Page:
Though Apple didn’t invent the thin and light market it did change it from a hugely expensive and slow as treacle ‘executive’ product segment to something that humans would probably like to use.
And then it stagnated.
Since the launch of the Air in 2008 a few companies have had a half-hearted stab at making a vanishingly small but still pleasant to use notebook. Some made the thinnest and some made the lightest but nobody seems to make one that’s worth buying. The whole industry got sidetracked by netbooks and everyone even forgot about the Air until the late 2010 models emerged (improved upon themselves a couple of weeks back).
This time however Samsung has stepped into the ring with the Series 9. The Series 9 is in the thin and light product segment but packs in enough power under its 13.1in screen to still get your work done. But where it seems to matter most is in its measurements; the Samsung Series 9 is 16.3mm thick from the back and 1.31kg soaking wet.
We’ll get to what’s inside in a second but the exterior is worth talking about. It’s built from ‘duralumin’ an aluminium alloy commonly used in the aviation industry. It’s stronger than aluminium and still light. The Series 9’s screen is a crisp and clear (and matte which is refreshing) 1366 x 768 ‘SuperBright’ Samsung screen using LED backlighting. It’s a pleasure to look at but we can’t help at being disappointed at the relatively low resolution. Other 13.3in notebooks fit a 1440 x 900 screen which would have made this model just a little bit more useful.
The keyboard is a mixed bag with the keys being lovely â a soft touch with a quiet but satisfying click. It’s great to type on. Unfortunately there’s a considerable amount of flex in the keyboard surround with the whole top of the unit seeming to sponge down into the centre with a moderate amount of pressure. We’re sure it’s catered for; but it does feel a little like you’re going to press two important pieces of electrical equipment into a brief but final embrace.
Inside the outside the Samsung Series 9 sports some of the very latest and greatest in notebook guts. The unit is powered by a 1.4GHz Intel Core i5 2537M processor which feels a lot snappier than it appears on paper. It’s paired with 4GB of DDR3 memory and a 128GB Samsung SSD. The combination is distinctly snappy â and it puts many other notebooks we’ve tested to shame.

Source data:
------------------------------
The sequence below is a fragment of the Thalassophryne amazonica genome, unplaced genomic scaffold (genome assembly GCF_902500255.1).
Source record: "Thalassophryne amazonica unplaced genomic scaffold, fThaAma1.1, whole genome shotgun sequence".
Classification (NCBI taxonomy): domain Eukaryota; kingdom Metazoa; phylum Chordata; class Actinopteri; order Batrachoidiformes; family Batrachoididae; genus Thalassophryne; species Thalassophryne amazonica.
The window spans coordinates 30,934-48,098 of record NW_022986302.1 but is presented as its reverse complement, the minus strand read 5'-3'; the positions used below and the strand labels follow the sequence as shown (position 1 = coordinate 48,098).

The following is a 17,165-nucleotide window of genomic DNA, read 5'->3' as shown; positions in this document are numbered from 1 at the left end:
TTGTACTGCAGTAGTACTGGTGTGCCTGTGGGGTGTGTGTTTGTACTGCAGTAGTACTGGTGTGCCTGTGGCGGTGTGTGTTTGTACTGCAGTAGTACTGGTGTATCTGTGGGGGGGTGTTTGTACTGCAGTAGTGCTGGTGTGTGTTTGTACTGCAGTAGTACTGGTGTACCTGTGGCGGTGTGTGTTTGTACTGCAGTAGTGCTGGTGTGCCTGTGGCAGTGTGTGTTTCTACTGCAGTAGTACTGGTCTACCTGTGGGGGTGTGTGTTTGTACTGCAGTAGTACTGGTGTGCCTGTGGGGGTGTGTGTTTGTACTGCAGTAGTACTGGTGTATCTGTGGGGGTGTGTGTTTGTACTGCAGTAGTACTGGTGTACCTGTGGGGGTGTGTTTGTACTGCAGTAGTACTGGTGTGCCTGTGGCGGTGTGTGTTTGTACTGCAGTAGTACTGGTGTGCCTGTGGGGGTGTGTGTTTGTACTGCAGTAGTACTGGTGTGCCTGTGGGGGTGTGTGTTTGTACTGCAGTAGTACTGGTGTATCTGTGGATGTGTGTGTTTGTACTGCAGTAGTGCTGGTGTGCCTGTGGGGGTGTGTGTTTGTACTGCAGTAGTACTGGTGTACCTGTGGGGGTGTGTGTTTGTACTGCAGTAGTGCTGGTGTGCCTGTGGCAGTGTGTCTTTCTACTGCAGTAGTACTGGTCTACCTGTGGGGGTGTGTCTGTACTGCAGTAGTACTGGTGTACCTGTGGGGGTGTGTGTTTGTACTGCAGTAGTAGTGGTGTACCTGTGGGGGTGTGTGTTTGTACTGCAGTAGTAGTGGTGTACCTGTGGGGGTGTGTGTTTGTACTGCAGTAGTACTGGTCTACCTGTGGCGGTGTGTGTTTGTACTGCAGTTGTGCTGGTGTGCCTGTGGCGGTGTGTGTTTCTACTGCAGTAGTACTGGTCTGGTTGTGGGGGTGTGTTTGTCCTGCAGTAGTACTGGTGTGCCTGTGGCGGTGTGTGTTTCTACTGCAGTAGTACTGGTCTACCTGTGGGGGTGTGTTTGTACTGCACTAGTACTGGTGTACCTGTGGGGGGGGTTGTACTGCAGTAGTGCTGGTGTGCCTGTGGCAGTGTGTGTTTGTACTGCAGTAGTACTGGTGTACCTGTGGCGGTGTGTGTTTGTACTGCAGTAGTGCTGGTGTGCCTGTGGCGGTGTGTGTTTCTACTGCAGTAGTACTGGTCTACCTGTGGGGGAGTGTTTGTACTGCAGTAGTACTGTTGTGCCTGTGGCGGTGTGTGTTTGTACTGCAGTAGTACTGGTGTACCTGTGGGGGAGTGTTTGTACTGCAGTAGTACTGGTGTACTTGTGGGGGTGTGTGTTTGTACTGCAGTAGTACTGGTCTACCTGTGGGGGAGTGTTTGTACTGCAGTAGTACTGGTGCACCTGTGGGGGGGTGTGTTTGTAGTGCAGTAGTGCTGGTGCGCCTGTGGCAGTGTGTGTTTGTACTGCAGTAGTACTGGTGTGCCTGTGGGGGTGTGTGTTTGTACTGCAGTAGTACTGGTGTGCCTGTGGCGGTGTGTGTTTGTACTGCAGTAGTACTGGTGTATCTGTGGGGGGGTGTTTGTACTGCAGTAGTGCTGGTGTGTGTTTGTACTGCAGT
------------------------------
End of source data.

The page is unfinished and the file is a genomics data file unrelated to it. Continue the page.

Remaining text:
Thin and light models are often defined by what they don’t have and the Samsung keeps that list short. There’s one USB 3.0 port a USB 2.0 port a micro HDMI output audio in and out and a microSD slot (but we’re not too sure who would actually use it). There’s provision for Ethernet but it’s a dongle with an unfamiliar connector which is always a great disappointment for when you inevitably lose the dongle and have to replace it. Throwing in a USB Ethernet adaptor and another USB port would have been infinitely preferable. Battery life on this unit is excellent. Considering its tiny size the unit squeezes in a six-cell battery which we clocked at around 3.5 hours of actual usage.
Though it sounds like there are more downsides than upsides in this review we’ve come at it at a particularly harsh angle. It’s definitely not perfect but it’s so much better than many thin and light notebooks out there. What it does have going for it it does brilliantly. It’s supremely fast for its category. Its industrial design would make a tech enthusiast blush and it is undeniably the thinnest and lightest and most usable thin and light we’ve seen. It’s a premium product and it feels like a premium product.
Available from Samsung retailing for $2499.
APC rating: 8/10 (Highly Recommended)